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The Fragility of Internet-Enabled Communication
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The Fragility of Internet-Enabled Communication

In the wake of the recent London riots, in the UK, several uncomfortable truths have come to light regarding the security and privacy of messages spoken or otherwise transmitted over technological networks. It has long been known of course that anything sent over the internet or other companion networks is subject to spying and / or interception from any number of sources at any point between the sending server and the recipient. However, periodical events such as this do serve to drive home the point that communicating via technology is always going to be fundamentally different to primitive methods of communication in one respect – however much we secure or encrypt that we utter by technological channels, it is never going to be as potentially private as a whisper to another party in a secluded wood.

The 2011 UK riots were sparked off by unknown causes, that remain unknown. A general seething dissatisfaction with the way things were heading within the country, quite possibly, that resulted in a generally meandering, headless riot that vented spleen at any target, government or civilian that happened to be in their way. The local police force were hard-pressed to handle it; they were utterly unprepared for anything of that nature. However, the actions they have taken in the wake of the riots, are troubling to many.

A company known as Datong plc, has sold some of its technology to civilian police forces for the first time, as a result of the riots. Typically their customers include US and Middle Eastern governments. A strictly classified technology – meaning no government that uses it will permit the details of how it works to be made public – the technology essentially broadcasts an override signal that blankets an area up to 10 square miles with very high frequency white noise, effectively drowning out mobile signals, and losing the phone masts in a sea of white.

The net result is, every mobile phone and wi-fi connection – laptop, body area network, palmtop, and a couple of prosthetic devices that transmit wirelessly – all without exception if they are in the target zone, drop off the grid and cease to connect. If you are in the middle of a conversation, or a call to the emergency services when the signal is activated, you are cut off there and then. In addition, when the technology is used to pulse rather than create a steady signal, instead switching on and off as often as 20 times a second, it does not fully disconnect any user.

Instead what it does do is trigger inbuilt capability in mobile phones to release their unique IMSI and IMEI identity codes, pinging the cell towers with them in a way that the authorities can track. In other words, every cell phone becomes a real-time trace for every person in the area, and can be tracked back to who they are. Fortunately, laptops, palmtops, and prosthetics do not transmit these codes. When it pulses like this, the connection does not drop and conversations / internet access can carry on, at reduced speeds.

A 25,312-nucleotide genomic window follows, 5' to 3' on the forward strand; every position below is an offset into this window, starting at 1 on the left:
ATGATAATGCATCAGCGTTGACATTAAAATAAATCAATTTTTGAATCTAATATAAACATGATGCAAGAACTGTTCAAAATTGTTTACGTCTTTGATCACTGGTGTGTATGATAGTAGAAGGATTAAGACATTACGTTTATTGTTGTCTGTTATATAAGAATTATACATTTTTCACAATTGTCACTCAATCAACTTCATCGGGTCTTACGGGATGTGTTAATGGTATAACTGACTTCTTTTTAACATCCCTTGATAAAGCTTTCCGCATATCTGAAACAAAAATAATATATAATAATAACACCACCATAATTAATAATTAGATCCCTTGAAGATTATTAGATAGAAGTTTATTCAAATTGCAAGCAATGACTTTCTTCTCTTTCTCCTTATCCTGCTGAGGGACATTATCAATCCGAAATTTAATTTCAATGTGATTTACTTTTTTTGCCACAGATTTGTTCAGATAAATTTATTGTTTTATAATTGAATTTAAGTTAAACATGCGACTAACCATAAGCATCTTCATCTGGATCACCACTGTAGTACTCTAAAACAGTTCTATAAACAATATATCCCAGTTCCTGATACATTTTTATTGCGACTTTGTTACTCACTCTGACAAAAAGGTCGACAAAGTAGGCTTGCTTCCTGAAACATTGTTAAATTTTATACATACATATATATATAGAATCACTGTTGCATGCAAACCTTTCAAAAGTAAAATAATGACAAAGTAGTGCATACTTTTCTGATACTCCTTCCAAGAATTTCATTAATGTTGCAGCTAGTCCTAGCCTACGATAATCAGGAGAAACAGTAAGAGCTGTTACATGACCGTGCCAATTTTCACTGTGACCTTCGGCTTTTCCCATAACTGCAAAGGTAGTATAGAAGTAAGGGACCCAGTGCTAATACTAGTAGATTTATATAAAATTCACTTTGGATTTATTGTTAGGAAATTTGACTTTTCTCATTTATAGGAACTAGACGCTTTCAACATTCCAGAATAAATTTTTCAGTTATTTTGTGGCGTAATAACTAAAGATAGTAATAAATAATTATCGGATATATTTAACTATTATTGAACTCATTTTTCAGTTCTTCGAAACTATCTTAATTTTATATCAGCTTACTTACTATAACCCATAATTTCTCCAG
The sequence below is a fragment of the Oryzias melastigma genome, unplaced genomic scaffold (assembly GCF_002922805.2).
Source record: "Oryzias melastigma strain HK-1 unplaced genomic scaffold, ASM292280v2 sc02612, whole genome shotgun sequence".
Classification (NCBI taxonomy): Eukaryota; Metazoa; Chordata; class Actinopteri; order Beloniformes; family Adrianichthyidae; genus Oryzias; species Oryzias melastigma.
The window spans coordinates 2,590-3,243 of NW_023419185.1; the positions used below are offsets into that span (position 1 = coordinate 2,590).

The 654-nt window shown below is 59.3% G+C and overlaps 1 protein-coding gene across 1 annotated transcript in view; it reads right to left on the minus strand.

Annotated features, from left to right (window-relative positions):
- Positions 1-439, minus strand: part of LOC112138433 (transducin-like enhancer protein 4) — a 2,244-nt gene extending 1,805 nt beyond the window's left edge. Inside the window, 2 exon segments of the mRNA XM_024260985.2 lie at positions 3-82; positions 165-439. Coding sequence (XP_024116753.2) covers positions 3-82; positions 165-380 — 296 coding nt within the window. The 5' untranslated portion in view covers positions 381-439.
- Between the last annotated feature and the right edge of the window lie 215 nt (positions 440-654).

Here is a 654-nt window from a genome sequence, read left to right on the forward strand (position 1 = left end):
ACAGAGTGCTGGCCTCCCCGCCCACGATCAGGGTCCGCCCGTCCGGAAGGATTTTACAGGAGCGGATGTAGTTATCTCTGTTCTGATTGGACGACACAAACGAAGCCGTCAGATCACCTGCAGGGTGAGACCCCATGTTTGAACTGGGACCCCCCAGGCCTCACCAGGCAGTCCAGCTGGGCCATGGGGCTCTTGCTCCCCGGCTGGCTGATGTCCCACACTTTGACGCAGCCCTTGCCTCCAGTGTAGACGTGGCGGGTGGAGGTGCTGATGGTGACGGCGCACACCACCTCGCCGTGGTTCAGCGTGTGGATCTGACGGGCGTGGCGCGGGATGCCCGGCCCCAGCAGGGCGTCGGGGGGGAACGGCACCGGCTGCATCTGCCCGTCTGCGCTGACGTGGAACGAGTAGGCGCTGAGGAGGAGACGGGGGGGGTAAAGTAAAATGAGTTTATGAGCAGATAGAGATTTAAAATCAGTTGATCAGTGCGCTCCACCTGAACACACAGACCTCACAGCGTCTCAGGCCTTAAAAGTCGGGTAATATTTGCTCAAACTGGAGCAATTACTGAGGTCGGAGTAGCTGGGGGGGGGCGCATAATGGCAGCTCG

It is an interesting take on technology. If your phone is on, but you are not sending a message, the police know your whereabouts at all times, if the system is pulse broadcast – which as a national secret, could be any time, any where. It's enough to make the conspiracy theorists reach for their tinfoil hats, but it does beg the question: Ifthey are doing it, why not roll it out nationwide and turn it over to the public, so everyone can track everyone else, in real-time? That is after all, a staple augmented reality is striving for.

A second, more disturbing development also to come out of the riots, is the saga between the police and the social networking sites. It has come to light since the riots, that there was serious thought given to potentially 'switching off' the Internet during the crisis. Specifically, Acting Commissioner Tim Godwin toyed with shutting down all social networking sites, and blocking national access to these services – any web site that allows one visitor to talk to another, essentially – during the crisis, as the information on them 'could be misleading'.

For those not aware, the UK is a first world nation, part of the developed world. For such a country to give serious thought to shutting off the internet for all its citizens due to riots in a handful of it's cities is appalling. It would be devastating enough to do that now, but as things become increasingly more interconnected, and a growing number of services, including healthcare take increasing advantage of the benefits the internet has to offer, that becomes a truly horrific thought.

As it is, in order to shut down the net in a heavily connected country such as the UK, you are basically talking about unplugging the telecomms infrastructure – no landlines, no mobile phones, no radio. How they could achieve such a feat boggles the mind – it would be horrendously expensive to shut down all communications over an entire country like that, but it would be the only way to be sure all 'social networking' ceased – barring the fact that people actually talk to one another naturally of course.

This is perhaps the greatest single threat to our increasingly interconnected world – the interaction with authority figures who don't understand the technologies they seek to control, just for the sake of control.

References

Riots thwarted by Blackberry and Twitter chat - police

Who's listening to your calls? Met's blanket surveillance system will track thousands of innocent civilians' mobiles

BlackBerry offers "assistance" to London riot police

Met police using surveillance system to monitor mobile phones

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